Defense Lawyer is So Bad that Judge Orders New Trial Even Though No Chance to Win With Any Lawyer | CRIMINAL LAW UPDATE

Defense Lawyer is So Bad that Judge Orders New Trial Even Though No Chance to Win With Any Lawyer

This week’s case involves Alan Wright, who was arrested for a robbery that occurred in a laundromat in Manhattan. He was convicted. The evidence was overwhelming:

The entire robbery was shown in high quality video from several different angles. Alan is seen lingering outside the laundromat, then entering the laundromat with his hand in his pocket simulating a pistol. He can be seen terrorizing an employee and a customer. He hits the employee and forces both to the ground and then forces them into a storage area. He is seen on the videotape rummaging through the cash register and leaving with the employee’s metrocard. And his face is clearly visible on the video. The best he could hope for was that the jury would find that he did not actually have a real gun and convict him only of Robbery in the Second Degree.

And that is exactly what Alan was convicted of. Alan filed a motion for a new trial because of ineffective assistance of counsel. The motion was granted. Here is why:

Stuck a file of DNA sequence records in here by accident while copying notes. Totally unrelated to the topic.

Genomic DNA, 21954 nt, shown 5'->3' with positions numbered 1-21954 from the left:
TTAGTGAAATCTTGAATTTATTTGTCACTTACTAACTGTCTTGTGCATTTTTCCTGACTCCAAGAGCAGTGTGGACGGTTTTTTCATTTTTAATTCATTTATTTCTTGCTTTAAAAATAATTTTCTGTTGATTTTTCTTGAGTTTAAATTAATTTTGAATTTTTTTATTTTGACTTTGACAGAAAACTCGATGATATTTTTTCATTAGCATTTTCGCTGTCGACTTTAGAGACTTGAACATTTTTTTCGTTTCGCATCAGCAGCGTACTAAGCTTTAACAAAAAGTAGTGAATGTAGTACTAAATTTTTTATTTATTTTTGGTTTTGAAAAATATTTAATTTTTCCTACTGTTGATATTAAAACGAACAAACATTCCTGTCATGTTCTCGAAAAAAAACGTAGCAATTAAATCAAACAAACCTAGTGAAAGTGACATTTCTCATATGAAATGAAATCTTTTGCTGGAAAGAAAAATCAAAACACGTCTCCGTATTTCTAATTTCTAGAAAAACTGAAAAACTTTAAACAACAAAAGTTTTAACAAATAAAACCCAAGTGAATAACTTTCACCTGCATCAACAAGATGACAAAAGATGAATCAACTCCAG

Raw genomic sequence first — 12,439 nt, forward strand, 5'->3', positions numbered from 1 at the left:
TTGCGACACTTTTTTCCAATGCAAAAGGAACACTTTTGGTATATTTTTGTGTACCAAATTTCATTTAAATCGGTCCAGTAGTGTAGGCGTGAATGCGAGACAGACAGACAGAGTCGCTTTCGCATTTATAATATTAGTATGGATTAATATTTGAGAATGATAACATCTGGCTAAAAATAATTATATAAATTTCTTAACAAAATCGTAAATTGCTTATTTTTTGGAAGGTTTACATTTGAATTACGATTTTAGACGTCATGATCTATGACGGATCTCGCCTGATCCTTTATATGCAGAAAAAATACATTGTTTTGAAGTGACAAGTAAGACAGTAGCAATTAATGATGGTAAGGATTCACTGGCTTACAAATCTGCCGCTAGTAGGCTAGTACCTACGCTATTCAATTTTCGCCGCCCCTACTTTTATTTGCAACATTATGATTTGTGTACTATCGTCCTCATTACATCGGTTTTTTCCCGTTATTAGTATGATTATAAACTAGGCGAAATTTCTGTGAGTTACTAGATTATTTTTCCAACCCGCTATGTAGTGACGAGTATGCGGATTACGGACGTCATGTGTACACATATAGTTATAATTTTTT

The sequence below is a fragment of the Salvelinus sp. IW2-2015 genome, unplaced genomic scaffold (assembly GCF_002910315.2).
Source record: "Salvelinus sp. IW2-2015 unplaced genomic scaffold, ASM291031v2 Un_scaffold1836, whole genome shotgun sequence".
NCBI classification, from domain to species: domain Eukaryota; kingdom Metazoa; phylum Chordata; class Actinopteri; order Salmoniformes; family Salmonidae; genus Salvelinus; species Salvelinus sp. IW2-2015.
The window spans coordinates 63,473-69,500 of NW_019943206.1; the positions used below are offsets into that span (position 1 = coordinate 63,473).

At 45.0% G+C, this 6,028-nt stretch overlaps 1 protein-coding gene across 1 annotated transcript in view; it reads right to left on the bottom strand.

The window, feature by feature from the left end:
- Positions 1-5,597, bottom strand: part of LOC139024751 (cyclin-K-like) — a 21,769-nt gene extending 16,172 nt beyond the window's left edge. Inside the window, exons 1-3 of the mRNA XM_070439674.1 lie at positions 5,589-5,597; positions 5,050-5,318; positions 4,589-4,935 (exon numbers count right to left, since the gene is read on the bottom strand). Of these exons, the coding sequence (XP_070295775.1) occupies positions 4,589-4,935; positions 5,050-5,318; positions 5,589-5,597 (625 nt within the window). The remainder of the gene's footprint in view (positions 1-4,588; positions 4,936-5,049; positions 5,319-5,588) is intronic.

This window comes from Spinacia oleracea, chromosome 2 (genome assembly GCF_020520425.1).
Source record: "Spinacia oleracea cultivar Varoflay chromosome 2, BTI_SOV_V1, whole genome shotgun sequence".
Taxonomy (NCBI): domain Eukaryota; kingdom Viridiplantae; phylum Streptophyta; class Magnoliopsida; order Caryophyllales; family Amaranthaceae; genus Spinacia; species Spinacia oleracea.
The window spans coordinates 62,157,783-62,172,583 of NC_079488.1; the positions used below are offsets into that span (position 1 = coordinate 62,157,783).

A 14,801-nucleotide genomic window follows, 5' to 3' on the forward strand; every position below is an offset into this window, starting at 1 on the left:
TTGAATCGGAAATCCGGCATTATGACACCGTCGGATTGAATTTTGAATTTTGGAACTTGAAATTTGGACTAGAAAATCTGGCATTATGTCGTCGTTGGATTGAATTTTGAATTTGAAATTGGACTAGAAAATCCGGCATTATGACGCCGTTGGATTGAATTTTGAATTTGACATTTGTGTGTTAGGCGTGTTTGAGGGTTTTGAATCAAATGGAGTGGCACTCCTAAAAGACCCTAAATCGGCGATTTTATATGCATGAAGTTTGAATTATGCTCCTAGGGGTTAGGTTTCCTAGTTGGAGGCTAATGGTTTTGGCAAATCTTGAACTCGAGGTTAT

The judge stated about the trial: “I don’t think anyone had seen anything quite like this.” The judge continued, “…although the evidence against defendant was strong, there were arguments that could have been made with respect to witness credibility…But nothing was brought out. There was no effort to call into question any of the witnesses’ testimony either on cross-examination or summation.” If you click on the decision you can read the excerpts from the transcripts of the trial where the judge points out the attorney’s performance. The judge comments that, “An observer arriving in the middle of the trial would have been entirely unable to tell if trial counsel was a prosecutor or defense lawyer.”

Vacating the verdict, the judge commented that that “counsel’s representation was [not] ‘meaningful.’ It was, effectively, no representation at all.”  Alan Wright gets a new trial.

[NOTE: If the prosecution proves in the new trial that Alan had a gun, he could be convicted of a more serious crime than Robbery 2.]

Here is the case:

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